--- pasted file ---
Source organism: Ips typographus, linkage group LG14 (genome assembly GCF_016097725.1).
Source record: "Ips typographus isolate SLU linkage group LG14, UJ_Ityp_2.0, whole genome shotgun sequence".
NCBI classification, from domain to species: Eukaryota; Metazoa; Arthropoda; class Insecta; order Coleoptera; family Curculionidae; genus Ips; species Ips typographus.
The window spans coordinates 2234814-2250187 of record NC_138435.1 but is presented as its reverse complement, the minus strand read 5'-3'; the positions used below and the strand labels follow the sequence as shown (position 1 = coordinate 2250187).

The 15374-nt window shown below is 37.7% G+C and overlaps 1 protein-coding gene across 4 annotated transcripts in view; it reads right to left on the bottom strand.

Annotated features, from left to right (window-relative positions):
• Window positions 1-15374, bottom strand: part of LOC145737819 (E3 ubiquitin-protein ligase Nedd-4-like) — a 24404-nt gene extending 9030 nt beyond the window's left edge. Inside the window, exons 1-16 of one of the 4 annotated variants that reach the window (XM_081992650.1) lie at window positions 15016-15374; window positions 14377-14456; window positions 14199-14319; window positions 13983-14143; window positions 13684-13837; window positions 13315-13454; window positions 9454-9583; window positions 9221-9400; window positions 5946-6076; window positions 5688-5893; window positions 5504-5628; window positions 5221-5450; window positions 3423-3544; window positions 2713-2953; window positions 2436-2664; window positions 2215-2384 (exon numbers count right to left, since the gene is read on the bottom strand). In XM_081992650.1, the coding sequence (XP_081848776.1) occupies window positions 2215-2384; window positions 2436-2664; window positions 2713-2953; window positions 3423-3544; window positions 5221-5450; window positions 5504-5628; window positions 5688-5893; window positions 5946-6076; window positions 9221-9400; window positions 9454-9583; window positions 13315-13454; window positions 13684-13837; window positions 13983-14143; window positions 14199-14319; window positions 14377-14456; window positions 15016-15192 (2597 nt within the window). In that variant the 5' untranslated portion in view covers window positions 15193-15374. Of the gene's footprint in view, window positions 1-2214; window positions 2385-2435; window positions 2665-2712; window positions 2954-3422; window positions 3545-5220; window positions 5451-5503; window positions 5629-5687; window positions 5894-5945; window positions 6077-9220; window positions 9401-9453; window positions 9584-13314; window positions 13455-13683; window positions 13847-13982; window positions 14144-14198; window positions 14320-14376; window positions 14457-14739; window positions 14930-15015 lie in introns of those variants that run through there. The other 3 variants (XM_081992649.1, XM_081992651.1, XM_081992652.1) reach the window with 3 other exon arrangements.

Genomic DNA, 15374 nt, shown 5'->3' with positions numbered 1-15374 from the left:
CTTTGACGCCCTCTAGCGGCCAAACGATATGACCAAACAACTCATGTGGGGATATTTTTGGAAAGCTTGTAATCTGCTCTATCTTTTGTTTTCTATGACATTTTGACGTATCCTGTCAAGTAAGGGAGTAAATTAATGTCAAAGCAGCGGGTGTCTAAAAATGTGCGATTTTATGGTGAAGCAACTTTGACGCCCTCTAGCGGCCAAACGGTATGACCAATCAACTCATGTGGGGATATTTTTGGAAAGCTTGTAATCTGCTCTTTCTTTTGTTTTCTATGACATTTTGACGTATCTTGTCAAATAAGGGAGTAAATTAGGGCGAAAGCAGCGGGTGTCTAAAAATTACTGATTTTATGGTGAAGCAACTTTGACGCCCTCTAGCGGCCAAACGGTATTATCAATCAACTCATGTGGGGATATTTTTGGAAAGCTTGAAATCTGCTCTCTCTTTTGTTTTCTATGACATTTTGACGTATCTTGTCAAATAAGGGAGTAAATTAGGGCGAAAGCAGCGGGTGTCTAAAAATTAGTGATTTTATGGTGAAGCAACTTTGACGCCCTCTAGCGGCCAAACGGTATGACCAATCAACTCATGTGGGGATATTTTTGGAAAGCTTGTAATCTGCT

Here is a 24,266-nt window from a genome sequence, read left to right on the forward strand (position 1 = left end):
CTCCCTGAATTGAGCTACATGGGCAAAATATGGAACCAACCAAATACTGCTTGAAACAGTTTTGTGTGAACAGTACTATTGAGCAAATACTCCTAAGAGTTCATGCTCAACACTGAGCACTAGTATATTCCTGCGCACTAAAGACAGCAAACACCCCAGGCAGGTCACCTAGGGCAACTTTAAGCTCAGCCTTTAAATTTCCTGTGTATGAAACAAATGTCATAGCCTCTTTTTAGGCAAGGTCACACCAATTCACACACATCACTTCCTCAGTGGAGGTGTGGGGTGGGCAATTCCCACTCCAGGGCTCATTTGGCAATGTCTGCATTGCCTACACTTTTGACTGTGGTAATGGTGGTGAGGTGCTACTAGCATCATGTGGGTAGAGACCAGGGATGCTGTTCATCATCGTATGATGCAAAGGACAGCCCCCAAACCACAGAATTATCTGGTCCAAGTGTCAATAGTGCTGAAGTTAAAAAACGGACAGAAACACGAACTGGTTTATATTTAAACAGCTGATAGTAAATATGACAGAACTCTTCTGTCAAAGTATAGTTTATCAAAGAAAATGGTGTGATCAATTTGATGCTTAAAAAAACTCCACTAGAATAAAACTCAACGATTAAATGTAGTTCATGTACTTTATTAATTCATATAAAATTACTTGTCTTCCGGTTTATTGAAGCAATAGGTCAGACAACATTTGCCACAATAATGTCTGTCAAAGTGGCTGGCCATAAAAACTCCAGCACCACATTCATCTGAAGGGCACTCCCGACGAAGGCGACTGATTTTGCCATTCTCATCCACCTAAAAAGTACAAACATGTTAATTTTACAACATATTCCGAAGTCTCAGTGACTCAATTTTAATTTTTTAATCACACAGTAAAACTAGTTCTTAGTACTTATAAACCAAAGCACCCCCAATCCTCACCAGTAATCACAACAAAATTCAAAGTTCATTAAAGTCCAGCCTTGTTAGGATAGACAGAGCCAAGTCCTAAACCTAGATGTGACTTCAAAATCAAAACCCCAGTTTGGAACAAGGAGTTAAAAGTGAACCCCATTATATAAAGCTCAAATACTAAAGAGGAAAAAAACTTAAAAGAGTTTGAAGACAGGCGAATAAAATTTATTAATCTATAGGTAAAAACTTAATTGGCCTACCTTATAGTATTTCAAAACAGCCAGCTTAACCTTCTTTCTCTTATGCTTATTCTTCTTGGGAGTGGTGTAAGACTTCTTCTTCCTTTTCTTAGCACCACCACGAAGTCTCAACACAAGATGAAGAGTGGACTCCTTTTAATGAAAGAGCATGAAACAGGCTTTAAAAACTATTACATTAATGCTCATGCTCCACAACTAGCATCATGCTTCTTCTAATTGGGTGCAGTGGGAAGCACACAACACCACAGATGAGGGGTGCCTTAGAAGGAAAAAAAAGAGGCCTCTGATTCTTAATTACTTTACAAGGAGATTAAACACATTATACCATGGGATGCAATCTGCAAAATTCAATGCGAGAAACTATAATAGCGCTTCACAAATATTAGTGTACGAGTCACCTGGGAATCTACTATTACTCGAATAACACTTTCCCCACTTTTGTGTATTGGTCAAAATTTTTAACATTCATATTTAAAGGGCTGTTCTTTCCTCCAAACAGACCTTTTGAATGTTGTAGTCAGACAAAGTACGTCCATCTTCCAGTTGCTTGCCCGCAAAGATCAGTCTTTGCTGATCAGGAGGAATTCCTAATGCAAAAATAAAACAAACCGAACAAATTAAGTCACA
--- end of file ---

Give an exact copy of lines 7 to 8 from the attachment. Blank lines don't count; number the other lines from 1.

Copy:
• Window positions 1-15374, bottom strand: part of LOC145737819 (E3 ubiquitin-protein ligase Nedd-4-like) — a 24404-nt gene extending 9030 nt beyond the window's left edge. Inside the window, exons 1-16 of one of the 4 annotated variants that reach the window (XM_081992650.1) lie at window positions 15016-15374; window positions 14377-14456; window positions 14199-14319; window positions 13983-14143; window positions 13684-13837; window positions 13315-13454; window positions 9454-9583; window positions 9221-9400; window positions 5946-6076; window positions 5688-5893; window positions 5504-5628; window positions 5221-5450; window positions 3423-3544; window positions 2713-2953; window positions 2436-2664; window positions 2215-2384 (exon numbers count right to left, since the gene is read on the bottom strand). In XM_081992650.1, the coding sequence (XP_081848776.1) occupies window positions 2215-2384; window positions 2436-2664; window positions 2713-2953; window positions 3423-3544; window positions 5221-5450; window positions 5504-5628; window positions 5688-5893; window positions 5946-6076; window positions 9221-9400; window positions 9454-9583; window positions 13315-13454; window positions 13684-13837; window positions 13983-14143; window positions 14199-14319; window positions 14377-14456; window positions 15016-15192 (2597 nt within the window). In that variant the 5' untranslated portion in view covers window positions 15193-15374. Of the gene's footprint in view, window positions 1-2214; window positions 2385-2435; window positions 2665-2712; window positions 2954-3422; window positions 3545-5220; window positions 5451-5503; window positions 5629-5687; window positions 5894-5945; window positions 6077-9220; window positions 9401-9453; window positions 9584-13314; window positions 13455-13683; window positions 13847-13982; window positions 14144-14198; window positions 14320-14376; window positions 14457-14739; window positions 14930-15015 lie in introns of those variants that run through there. The other 3 variants (XM_081992649.1, XM_081992651.1, XM_081992652.1) reach the window with 3 other exon arrangements.

Genomic DNA, 15374 nt, shown 5'->3' with positions numbered 1-15374 from the left: